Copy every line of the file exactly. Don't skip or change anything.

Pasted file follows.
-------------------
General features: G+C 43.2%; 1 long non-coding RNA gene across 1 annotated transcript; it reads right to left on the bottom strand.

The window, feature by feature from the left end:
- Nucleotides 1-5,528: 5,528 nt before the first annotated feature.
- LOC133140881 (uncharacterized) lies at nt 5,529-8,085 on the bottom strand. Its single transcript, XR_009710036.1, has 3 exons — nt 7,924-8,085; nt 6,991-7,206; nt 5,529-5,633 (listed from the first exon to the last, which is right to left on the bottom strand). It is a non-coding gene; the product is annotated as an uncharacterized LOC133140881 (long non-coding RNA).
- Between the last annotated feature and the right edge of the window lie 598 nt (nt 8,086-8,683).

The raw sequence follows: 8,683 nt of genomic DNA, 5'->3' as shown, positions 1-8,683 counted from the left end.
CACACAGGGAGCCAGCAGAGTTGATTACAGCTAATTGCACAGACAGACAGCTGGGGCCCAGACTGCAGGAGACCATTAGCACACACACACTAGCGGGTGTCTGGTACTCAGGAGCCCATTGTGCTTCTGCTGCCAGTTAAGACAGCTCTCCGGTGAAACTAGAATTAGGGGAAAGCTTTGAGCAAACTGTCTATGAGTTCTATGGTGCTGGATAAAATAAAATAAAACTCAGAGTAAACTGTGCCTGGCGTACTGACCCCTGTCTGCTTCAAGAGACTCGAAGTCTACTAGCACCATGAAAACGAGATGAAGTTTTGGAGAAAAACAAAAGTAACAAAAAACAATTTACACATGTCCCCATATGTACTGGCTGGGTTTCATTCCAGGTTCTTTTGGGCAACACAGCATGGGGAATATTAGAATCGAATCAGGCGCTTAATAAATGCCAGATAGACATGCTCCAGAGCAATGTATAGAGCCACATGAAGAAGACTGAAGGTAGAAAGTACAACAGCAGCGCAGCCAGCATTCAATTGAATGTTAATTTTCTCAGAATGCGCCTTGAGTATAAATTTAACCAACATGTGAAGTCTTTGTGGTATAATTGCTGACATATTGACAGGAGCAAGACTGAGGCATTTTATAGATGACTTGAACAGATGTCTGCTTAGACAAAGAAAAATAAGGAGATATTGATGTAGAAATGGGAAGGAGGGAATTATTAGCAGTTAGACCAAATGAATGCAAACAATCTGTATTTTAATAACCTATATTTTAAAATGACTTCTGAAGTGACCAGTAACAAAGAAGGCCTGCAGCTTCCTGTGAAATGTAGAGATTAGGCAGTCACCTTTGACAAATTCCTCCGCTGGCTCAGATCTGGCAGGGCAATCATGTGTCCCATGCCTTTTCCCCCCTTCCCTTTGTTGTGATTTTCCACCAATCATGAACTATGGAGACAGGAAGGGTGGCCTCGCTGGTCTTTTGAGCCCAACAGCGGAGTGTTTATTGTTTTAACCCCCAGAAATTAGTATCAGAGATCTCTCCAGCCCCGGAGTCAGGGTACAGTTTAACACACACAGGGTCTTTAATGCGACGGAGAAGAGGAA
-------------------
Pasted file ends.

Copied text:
General features: G+C 43.2%; 1 long non-coding RNA gene across 1 annotated transcript; it reads right to left on the bottom strand.

The window, feature by feature from the left end:
- Nucleotides 1-5,528: 5,528 nt before the first annotated feature.
- LOC133140881 (uncharacterized) lies at nt 5,529-8,085 on the bottom strand. Its single transcript, XR_009710036.1, has 3 exons — nt 7,924-8,085; nt 6,991-7,206; nt 5,529-5,633 (listed from the first exon to the last, which is right to left on the bottom strand). It is a non-coding gene; the product is annotated as an uncharacterized LOC133140881 (long non-coding RNA).
- Between the last annotated feature and the right edge of the window lie 598 nt (nt 8,086-8,683).

The raw sequence follows: 8,683 nt of genomic DNA, 5'->3' as shown, positions 1-8,683 counted from the left end.
CACACAGGGAGCCAGCAGAGTTGATTACAGCTAATTGCACAGACAGACAGCTGGGGCCCAGACTGCAGGAGACCATTAGCACACACACACTAGCGGGTGTCTGGTACTCAGGAGCCCATTGTGCTTCTGCTGCCAGTTAAGACAGCTCTCCGGTGAAACTAGAATTAGGGGAAAGCTTTGAGCAAACTGTCTATGAGTTCTATGGTGCTGGATAAAATAAAATAAAACTCAGAGTAAACTGTGCCTGGCGTACTGACCCCTGTCTGCTTCAAGAGACTCGAAGTCTACTAGCACCATGAAAACGAGATGAAGTTTTGGAGAAAAACAAAAGTAACAAAAAACAATTTACACATGTCCCCATATGTACTGGCTGGGTTTCATTCCAGGTTCTTTTGGGCAACACAGCATGGGGAATATTAGAATCGAATCAGGCGCTTAATAAATGCCAGATAGACATGCTCCAGAGCAATGTATAGAGCCACATGAAGAAGACTGAAGGTAGAAAGTACAACAGCAGCGCAGCCAGCATTCAATTGAATGTTAATTTTCTCAGAATGCGCCTTGAGTATAAATTTAACCAACATGTGAAGTCTTTGTGGTATAATTGCTGACATATTGACAGGAGCAAGACTGAGGCATTTTATAGATGACTTGAACAGATGTCTGCTTAGACAAAGAAAAATAAGGAGATATTGATGTAGAAATGGGAAGGAGGGAATTATTAGCAGTTAGACCAAATGAATGCAAACAATCTGTATTTTAATAACCTATATTTTAAAATGACTTCTGAAGTGACCAGTAACAAAGAAGGCCTGCAGCTTCCTGTGAAATGTAGAGATTAGGCAGTCACCTTTGACAAATTCCTCCGCTGGCTCAGATCTGGCAGGGCAATCATGTGTCCCATGCCTTTTCCCCCCTTCCCTTTGTTGTGATTTTCCACCAATCATGAACTATGGAGACAGGAAGGGTGGCCTCGCTGGTCTTTTGAGCCCAACAGCGGAGTGTTTATTGTTTTAACCCCCAGAAATTAGTATCAGAGATCTCTCCAGCCCCGGAGTCAGGGTACAGTTTAACACACACAGGGTCTTTAATGCGACGGAGAAGAGGAA